3
$\begingroup$

I'm trying to use the solidify modifier to extrude a vertex group like the image below

extrude example

But when I try the result is a sloped, rather than a rimmed

result

One of the causes could be the weight painting for the vertex group is a gradient.

weight map

Is there any way to get a slope rather than a rim?

Edit:

I have found Geometry Nodes can be used to get 90% of what I want. The following is a simple Geometry Node setup which will do an extrude without a slope:

enter image description here

Seems to work well with more complex shapes.

enter image description here

It's possible to have multiple vertex groups on the same object with different heights.

enter image description here

There still are some problems:

I don't know how to keep a face out of the vertex group if all the faces surounding it are part of the vertex group.

enter image description here

Vexrtices which are part of two vertex groups with different heights behave strangely

enter image description here

Any help on the above two problems would be great.

$\endgroup$
4
  • $\begingroup$ hello, what is your final goal? You can't achieve that, unless you create a very thin inset $\endgroup$
    – moonboots
    Nov 14, 2022 at 7:55
  • $\begingroup$ it is a bit unfair to ask for extrusion with solidify modifier and then changing the question to ask about geometry nodes. So it would be very nice from you if you accept moonboots right answer to your question and open a new question regarding the same problem but with another title like "how can i extrude with gn...". Thx. You can just copy/paste the question to a new question, takes 2 mins. $\endgroup$
    – Chris
    Nov 17, 2022 at 11:15
  • $\begingroup$ @Chris now that I know more about Geometry Nodes and the Solidify Modifier I realize that my question is not really helpful. The reason why I didn't accept moonboots' answer is that inseting the vertex group still creates a slight slope. If I came across this question via google it would send me in the wrong direction. I do realize that this is unfair to moonboots. Would it be better to delete this question and ask a new question? $\endgroup$ Nov 17, 2022 at 23:09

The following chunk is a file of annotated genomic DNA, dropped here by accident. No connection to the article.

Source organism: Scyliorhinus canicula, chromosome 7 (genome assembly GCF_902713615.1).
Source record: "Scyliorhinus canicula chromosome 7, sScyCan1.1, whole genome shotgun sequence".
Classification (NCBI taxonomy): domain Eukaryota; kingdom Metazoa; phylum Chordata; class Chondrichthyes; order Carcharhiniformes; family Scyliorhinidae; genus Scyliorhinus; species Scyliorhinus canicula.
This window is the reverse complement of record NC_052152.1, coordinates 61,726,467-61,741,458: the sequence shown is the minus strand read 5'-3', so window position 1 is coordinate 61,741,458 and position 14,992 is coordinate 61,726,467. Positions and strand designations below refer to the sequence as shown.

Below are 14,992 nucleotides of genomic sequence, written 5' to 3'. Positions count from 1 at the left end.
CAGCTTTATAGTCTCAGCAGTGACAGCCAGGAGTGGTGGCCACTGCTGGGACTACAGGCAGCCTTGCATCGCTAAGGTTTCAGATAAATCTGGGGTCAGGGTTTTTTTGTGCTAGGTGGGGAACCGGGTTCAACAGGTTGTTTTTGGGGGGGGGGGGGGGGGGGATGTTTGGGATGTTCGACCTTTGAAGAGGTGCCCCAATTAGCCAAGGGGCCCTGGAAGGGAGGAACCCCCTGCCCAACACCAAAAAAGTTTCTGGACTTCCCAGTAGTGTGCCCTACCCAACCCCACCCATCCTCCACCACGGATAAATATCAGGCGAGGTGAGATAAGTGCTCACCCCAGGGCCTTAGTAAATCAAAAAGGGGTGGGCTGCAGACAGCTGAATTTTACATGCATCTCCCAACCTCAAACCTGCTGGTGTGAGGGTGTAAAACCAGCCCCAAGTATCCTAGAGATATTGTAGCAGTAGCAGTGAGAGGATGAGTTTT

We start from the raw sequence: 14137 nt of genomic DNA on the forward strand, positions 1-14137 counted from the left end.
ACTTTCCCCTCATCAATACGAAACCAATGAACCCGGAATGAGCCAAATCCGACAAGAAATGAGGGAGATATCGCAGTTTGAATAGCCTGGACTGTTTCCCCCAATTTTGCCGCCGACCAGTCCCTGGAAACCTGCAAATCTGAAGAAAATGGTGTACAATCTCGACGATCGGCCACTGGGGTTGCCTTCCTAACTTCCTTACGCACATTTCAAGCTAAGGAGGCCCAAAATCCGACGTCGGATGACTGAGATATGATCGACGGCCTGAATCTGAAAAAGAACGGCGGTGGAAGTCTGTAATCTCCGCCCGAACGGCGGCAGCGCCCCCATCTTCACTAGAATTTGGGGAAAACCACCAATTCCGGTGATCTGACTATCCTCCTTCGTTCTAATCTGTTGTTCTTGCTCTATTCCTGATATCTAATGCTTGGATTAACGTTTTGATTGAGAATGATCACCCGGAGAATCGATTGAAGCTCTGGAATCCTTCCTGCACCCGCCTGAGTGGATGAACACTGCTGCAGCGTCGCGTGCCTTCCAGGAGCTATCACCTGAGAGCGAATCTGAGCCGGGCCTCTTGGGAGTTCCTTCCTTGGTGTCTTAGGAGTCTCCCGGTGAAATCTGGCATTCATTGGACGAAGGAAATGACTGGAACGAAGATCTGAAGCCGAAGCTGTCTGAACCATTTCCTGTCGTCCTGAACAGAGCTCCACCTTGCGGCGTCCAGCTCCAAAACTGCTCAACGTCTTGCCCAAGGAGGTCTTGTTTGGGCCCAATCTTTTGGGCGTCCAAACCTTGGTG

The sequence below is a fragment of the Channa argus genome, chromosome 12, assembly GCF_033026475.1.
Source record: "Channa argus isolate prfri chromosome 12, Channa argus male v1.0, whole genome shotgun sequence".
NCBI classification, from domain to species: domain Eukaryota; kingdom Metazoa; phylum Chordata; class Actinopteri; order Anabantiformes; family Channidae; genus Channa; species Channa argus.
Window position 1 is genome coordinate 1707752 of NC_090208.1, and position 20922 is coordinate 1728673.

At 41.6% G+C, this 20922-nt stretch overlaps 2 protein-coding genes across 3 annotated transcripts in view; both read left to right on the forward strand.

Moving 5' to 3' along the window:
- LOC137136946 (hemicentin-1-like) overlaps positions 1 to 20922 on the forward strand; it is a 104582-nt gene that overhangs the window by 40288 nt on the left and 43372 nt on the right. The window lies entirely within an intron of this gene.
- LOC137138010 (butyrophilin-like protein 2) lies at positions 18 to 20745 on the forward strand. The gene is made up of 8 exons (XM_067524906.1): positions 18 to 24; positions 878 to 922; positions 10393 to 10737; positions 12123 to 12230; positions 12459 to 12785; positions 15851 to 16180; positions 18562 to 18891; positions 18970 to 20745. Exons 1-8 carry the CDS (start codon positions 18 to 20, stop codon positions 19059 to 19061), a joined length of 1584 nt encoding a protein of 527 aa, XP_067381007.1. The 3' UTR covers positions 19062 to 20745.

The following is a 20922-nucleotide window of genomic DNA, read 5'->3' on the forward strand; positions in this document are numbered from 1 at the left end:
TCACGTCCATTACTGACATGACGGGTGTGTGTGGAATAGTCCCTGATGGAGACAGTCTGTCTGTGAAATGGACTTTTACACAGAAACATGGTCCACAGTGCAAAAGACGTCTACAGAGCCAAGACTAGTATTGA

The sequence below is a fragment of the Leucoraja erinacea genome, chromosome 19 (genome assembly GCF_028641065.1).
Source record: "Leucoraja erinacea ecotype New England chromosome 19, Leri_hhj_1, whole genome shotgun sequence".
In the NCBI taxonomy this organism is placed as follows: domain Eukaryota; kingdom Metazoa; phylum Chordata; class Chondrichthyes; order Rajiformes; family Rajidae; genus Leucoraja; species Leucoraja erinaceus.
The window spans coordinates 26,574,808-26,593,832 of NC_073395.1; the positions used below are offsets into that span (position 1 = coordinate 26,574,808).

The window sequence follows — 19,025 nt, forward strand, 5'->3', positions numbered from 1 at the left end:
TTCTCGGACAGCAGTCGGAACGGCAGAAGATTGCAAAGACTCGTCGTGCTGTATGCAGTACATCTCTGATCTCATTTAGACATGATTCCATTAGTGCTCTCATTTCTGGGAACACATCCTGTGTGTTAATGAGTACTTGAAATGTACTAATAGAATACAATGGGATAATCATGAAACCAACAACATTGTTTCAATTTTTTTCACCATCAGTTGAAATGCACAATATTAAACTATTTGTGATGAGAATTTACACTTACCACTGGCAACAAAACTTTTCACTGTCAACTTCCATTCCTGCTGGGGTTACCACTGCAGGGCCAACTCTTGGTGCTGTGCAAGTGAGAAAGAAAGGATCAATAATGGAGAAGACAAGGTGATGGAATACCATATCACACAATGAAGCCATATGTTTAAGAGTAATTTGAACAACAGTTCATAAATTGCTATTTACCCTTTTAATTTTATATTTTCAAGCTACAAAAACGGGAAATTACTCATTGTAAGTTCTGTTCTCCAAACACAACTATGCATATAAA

• $\begingroup$ @user1239299: i just would accept moonboots answer because AFAIK it is the right answer. Sometimes the answer is: Blender cannot do it that way. But there might be other ways like geometry nodes. I cannot tell you what to do - that's up to you - but if i were you i would accept this answer and open a new question with another title so that it is clear that you wanna have a GN solution (or even maybe another) $\endgroup$
    – Chris
    Nov 18, 2022 at 6:41

1 Answer 1

1
$\begingroup$

You can't achieve that with Solidify, there will always be a slope between the vertices, but if you inset these faces...

enter image description here

you'll have something almost good:

enter image description here

$\endgroup$
5
  • $\begingroup$ Is it possible to get the same effect without creating additional geometry? $\endgroup$ Nov 16, 2022 at 3:45
  • 1
    $\begingroup$ Could you please tell what is your final goal, why you need to use the Solidify modifier in your situation? It would help to find a solution $\endgroup$
    – moonboots
    Nov 16, 2022 at 6:49
  • $\begingroup$ I am trying achieve a solidify effect on vertex groups without creating additional geometry $\endgroup$ Nov 17, 2022 at 3:32
  • 1
    $\begingroup$ Sure, but for example why don't you do it manually with an extrusion? $\endgroup$
    – moonboots
    Nov 17, 2022 at 9:27
  • $\begingroup$ I know I'm going to have to change the mesh in the future possibly many times $\endgroup$ Nov 17, 2022 at 10:00

You must log in to answer this question.

Not the answer you're looking for? Browse other questions tagged .